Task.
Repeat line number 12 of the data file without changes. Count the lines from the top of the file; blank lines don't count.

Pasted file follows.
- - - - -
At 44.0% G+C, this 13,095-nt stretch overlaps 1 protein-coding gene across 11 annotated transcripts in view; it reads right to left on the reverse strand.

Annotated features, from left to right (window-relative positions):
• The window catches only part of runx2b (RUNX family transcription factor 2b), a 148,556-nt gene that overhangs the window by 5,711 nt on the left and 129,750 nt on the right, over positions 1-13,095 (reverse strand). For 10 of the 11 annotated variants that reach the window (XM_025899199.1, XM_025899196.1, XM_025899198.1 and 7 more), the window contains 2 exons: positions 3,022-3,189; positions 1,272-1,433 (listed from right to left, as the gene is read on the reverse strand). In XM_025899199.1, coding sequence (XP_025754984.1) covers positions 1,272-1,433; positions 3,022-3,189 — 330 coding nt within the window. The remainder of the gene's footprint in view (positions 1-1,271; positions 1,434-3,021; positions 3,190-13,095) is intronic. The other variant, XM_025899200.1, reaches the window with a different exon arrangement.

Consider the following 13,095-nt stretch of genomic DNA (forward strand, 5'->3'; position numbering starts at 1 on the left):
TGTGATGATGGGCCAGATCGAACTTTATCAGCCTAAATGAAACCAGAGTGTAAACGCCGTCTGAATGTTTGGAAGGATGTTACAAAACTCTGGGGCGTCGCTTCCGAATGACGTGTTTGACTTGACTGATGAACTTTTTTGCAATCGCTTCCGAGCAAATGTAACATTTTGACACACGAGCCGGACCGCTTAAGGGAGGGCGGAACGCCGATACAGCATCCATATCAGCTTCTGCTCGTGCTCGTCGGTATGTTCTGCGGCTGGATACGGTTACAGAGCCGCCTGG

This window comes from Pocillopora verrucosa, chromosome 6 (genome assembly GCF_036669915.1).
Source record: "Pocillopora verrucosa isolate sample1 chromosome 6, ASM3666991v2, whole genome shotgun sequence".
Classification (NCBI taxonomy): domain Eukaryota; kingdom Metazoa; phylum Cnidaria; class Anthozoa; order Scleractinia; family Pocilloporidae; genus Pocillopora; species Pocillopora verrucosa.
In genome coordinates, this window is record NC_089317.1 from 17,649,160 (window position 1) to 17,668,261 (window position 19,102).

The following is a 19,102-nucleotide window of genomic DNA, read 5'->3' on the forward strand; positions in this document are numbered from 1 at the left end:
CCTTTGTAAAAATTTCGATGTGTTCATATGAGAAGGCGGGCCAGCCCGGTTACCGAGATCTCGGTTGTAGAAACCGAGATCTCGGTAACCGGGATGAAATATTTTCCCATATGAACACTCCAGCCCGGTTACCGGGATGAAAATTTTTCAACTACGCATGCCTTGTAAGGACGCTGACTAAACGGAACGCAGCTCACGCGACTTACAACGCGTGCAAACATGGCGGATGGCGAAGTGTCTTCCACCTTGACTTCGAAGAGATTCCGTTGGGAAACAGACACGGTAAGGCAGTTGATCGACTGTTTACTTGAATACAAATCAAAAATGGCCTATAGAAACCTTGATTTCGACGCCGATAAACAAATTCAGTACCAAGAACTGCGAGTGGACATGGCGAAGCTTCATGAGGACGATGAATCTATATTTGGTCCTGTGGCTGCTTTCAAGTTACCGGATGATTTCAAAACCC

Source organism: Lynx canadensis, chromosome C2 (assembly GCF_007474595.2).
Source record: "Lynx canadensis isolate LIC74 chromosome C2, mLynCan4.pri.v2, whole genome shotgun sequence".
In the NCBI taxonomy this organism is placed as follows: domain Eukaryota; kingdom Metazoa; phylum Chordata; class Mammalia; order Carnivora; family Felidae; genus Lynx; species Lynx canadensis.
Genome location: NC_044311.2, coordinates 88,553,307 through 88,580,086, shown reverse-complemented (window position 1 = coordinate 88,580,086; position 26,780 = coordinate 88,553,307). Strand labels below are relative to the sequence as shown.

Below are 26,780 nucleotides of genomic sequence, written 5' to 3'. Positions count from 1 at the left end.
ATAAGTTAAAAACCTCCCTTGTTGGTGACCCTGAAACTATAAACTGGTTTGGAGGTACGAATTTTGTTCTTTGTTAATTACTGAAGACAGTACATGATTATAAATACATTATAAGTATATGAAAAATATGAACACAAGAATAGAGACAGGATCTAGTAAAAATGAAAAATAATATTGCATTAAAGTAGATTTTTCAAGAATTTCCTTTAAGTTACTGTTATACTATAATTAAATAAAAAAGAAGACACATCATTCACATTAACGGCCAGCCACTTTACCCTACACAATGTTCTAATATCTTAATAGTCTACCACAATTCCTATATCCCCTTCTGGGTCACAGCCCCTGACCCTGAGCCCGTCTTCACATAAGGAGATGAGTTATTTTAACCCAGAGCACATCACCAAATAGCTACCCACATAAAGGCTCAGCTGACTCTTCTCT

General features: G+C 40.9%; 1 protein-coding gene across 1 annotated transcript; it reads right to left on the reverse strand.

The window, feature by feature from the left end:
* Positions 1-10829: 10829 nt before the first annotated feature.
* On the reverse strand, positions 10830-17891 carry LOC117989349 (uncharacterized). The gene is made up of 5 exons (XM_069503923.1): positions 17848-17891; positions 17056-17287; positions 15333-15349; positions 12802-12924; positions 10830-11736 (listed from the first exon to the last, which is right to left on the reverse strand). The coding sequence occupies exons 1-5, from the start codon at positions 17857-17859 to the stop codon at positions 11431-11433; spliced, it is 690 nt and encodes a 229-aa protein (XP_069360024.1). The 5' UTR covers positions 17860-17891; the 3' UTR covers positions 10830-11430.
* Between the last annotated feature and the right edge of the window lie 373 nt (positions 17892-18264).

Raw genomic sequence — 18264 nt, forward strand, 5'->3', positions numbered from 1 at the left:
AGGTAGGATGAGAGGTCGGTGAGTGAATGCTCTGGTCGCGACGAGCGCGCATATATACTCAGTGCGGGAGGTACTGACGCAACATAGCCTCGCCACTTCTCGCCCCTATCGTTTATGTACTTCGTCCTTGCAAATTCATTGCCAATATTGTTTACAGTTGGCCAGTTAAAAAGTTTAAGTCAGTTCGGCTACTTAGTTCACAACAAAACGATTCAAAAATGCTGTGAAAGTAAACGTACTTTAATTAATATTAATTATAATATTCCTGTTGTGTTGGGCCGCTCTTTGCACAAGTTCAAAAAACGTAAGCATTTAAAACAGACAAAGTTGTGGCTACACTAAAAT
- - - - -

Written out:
Source organism: Lynx canadensis, chromosome C2 (assembly GCF_007474595.2).